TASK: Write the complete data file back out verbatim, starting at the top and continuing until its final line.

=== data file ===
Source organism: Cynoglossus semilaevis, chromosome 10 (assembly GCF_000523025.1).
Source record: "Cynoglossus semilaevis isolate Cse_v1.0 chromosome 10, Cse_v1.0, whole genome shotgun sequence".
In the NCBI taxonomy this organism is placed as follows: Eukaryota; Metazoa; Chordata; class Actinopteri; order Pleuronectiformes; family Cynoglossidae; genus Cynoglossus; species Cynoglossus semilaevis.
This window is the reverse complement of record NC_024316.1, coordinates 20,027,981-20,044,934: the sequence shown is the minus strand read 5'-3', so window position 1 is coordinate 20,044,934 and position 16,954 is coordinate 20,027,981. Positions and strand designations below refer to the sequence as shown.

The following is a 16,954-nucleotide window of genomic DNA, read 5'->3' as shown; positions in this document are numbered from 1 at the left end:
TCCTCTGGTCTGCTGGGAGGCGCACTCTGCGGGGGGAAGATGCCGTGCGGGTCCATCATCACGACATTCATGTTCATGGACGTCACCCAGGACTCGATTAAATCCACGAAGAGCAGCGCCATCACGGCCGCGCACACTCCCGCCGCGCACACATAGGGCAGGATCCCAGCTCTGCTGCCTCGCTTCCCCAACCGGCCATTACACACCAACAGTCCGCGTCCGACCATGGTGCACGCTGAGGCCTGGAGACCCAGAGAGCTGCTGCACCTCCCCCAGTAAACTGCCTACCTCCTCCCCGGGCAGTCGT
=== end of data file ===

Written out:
Source organism: Cynoglossus semilaevis, chromosome 10 (assembly GCF_000523025.1).
Source record: "Cynoglossus semilaevis isolate Cse_v1.0 chromosome 10, Cse_v1.0, whole genome shotgun sequence".
In the NCBI taxonomy this organism is placed as follows: Eukaryota; Metazoa; Chordata; class Actinopteri; order Pleuronectiformes; family Cynoglossidae; genus Cynoglossus; species Cynoglossus semilaevis.
This window is the reverse complement of record NC_024316.1, coordinates 20,027,981-20,044,934: the sequence shown is the minus strand read 5'-3', so window position 1 is coordinate 20,044,934 and position 16,954 is coordinate 20,027,981. Positions and strand designations below refer to the sequence as shown.

The following is a 16,954-nucleotide window of genomic DNA, read 5'->3' as shown; positions in this document are numbered from 1 at the left end:
TCCTCTGGTCTGCTGGGAGGCGCACTCTGCGGGGGGAAGATGCCGTGCGGGTCCATCATCACGACATTCATGTTCATGGACGTCACCCAGGACTCGATTAAATCCACGAAGAGCAGCGCCATCACGGCCGCGCACACTCCCGCCGCGCACACATAGGGCAGGATCCCAGCTCTGCTGCCTCGCTTCCCCAACCGGCCATTACACACCAACAGTCCGCGTCCGACCATGGTGCACGCTGAGGCCTGGAGACCCAGAGAGCTGCTGCACCTCCCCCAGTAAACTGCCTACCTCCTCCCCGGGCAGTCGT